India’s retail inflation grew 2.57 percent in February, marginally higher than the previous month’s 2.05 percent, and sharply lower than 5.07 percent in the same month last year, primarily aided by low food prices.
The latest price data released by the Central Statistics Office (CSO) on March 12 showed that consumer price index (CPI)-based inflation, which measures changes in shop-end prices, remained comfortably within RBI’s target level of 4 percent.
Consumer food price inflation, which is a broad gauge changes in household kitchen budgets, recorded de-growth of 0.66 percent compared to 2.17 in the last month.
The headline retail inflation rate, which the RBI tracks for interest rate decisions, is currently barely above the Reserve Bank of India (RBI’s) lower tolerable limit of 2 percent.
This, coupled with a deceleration in GDP growth rate to 6.6 percent in October-December, could prompt the RBI to lower lending rates in policy review next month, which could eventually bring down borrowing costs for individuals and corporates.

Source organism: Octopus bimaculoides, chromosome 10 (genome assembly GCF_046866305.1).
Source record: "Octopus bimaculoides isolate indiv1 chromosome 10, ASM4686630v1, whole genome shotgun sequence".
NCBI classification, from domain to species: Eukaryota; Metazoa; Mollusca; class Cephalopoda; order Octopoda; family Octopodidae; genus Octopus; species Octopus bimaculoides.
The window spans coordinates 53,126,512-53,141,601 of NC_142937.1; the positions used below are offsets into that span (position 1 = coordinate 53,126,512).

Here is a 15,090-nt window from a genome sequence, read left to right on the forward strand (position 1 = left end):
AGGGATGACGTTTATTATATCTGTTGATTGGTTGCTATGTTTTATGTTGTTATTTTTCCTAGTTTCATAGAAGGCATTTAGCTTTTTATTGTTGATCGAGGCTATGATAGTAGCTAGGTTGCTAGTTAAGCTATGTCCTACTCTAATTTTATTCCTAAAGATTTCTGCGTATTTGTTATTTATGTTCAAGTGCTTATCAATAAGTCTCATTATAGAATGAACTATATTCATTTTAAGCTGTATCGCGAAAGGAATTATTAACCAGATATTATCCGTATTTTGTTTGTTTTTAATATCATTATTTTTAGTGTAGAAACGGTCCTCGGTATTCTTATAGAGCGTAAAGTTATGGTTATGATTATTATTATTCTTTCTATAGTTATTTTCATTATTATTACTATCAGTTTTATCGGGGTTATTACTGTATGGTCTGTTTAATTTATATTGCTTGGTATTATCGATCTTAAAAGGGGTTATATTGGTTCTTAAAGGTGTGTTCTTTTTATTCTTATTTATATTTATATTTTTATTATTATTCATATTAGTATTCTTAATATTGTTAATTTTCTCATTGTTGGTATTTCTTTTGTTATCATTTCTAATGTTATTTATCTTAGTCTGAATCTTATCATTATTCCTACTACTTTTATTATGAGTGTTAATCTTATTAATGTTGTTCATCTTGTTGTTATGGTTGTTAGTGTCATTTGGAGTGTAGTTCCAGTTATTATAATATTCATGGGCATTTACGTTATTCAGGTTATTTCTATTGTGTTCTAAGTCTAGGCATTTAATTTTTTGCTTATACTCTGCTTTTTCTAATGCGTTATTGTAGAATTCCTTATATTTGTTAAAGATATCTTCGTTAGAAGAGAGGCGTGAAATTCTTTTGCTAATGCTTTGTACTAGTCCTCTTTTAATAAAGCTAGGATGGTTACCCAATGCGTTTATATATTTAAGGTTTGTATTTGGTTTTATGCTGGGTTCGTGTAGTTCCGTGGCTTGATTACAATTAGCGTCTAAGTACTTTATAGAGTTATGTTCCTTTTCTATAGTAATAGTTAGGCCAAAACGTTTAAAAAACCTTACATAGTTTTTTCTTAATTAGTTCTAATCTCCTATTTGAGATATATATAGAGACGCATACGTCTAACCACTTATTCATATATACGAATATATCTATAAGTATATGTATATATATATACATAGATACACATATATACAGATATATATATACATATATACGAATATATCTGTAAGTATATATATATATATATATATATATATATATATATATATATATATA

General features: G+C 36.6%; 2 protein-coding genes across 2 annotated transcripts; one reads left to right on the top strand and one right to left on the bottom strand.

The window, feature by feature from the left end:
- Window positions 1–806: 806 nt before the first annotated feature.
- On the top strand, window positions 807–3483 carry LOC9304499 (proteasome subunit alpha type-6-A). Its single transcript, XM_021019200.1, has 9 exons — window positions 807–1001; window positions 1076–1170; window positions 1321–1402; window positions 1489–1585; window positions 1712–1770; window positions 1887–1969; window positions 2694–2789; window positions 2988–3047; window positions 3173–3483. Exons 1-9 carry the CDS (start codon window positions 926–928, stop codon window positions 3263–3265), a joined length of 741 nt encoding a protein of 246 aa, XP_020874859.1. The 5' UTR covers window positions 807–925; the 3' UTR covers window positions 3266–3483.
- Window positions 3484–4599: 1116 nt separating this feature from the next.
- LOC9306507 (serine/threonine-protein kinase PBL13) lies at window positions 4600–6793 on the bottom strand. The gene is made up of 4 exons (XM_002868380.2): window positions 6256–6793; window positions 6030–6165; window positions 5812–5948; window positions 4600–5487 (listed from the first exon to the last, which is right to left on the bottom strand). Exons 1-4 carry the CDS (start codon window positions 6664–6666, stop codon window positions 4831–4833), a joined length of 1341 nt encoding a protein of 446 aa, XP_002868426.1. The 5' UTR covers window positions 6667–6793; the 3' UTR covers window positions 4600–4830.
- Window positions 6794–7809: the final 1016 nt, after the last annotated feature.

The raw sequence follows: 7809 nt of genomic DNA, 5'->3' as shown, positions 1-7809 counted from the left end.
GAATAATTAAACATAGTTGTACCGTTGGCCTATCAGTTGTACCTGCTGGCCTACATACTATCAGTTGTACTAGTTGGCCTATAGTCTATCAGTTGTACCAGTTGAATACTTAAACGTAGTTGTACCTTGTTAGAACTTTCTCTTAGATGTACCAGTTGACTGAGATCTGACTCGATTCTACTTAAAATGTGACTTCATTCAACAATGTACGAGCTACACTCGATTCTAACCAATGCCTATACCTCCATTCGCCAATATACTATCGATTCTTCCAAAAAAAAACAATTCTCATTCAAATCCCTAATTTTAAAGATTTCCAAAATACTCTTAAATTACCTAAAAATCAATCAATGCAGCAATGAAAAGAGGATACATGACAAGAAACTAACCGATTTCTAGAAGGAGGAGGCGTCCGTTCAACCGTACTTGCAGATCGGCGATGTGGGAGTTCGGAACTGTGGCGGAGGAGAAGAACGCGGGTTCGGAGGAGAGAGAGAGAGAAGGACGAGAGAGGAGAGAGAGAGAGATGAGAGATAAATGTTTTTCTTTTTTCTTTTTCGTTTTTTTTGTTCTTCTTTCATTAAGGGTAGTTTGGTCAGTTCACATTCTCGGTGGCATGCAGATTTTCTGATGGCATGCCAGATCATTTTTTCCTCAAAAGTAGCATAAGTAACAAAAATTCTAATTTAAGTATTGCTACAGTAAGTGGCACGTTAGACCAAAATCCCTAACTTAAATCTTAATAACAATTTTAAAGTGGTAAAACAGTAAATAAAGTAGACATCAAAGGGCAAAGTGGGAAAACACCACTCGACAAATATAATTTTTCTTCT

A persistent moderation in prices of eggs, fruits, pulses, sugar and confectionary have helped keep food inflation low, which has helped cool down overall inflation rates.
The RBI on February 7 lowered the repo rate—its key lending rate—by 0.25 percentage points to 6.25 percent and changed its stance to “neutral” from “calibrated tightening”, signalling higher chances of more cuts in the coming months if inflation persisted within tolerable limits.
The central bank is of the view that the headline inflation will likely persist within percent. In its monetary policy review last month, the RBI had projected that consumer price inflation, the primary price gauge that it tracks for interest rate decisions, will be around 3.2-3.4 percent during April-September 2019, reflecting the current low inflation levels and benign food price outlook.